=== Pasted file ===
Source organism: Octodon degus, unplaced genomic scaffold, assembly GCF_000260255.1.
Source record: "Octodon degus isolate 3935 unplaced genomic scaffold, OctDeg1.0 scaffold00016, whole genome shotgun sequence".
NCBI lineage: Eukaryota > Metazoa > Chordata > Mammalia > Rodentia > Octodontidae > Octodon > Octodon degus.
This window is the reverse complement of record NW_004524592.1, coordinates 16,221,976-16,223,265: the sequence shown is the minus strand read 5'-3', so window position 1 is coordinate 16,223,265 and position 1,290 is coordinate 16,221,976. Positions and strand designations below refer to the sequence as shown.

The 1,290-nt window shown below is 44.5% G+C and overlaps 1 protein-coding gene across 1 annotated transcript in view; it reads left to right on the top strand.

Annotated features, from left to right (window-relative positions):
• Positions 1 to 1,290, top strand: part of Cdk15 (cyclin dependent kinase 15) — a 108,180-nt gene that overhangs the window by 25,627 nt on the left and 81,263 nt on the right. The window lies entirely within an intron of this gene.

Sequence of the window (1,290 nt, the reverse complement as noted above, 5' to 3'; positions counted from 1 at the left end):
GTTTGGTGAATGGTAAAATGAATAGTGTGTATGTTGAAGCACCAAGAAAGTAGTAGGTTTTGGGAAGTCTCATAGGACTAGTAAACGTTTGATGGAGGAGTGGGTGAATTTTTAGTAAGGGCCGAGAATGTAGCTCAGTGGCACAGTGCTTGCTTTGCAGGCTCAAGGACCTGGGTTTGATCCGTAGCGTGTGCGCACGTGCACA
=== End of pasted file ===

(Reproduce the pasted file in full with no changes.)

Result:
Source organism: Octodon degus, unplaced genomic scaffold, assembly GCF_000260255.1.
Source record: "Octodon degus isolate 3935 unplaced genomic scaffold, OctDeg1.0 scaffold00016, whole genome shotgun sequence".
NCBI lineage: Eukaryota > Metazoa > Chordata > Mammalia > Rodentia > Octodontidae > Octodon > Octodon degus.
This window is the reverse complement of record NW_004524592.1, coordinates 16,221,976-16,223,265: the sequence shown is the minus strand read 5'-3', so window position 1 is coordinate 16,223,265 and position 1,290 is coordinate 16,221,976. Positions and strand designations below refer to the sequence as shown.

The 1,290-nt window shown below is 44.5% G+C and overlaps 1 protein-coding gene across 1 annotated transcript in view; it reads left to right on the top strand.

Annotated features, from left to right (window-relative positions):
• Positions 1 to 1,290, top strand: part of Cdk15 (cyclin dependent kinase 15) — a 108,180-nt gene that overhangs the window by 25,627 nt on the left and 81,263 nt on the right. The window lies entirely within an intron of this gene.

Sequence of the window (1,290 nt, the reverse complement as noted above, 5' to 3'; positions counted from 1 at the left end):
GTTTGGTGAATGGTAAAATGAATAGTGTGTATGTTGAAGCACCAAGAAAGTAGTAGGTTTTGGGAAGTCTCATAGGACTAGTAAACGTTTGATGGAGGAGTGGGTGAATTTTTAGTAAGGGCCGAGAATGTAGCTCAGTGGCACAGTGCTTGCTTTGCAGGCTCAAGGACCTGGGTTTGATCCGTAGCGTGTGCGCACGTGCACA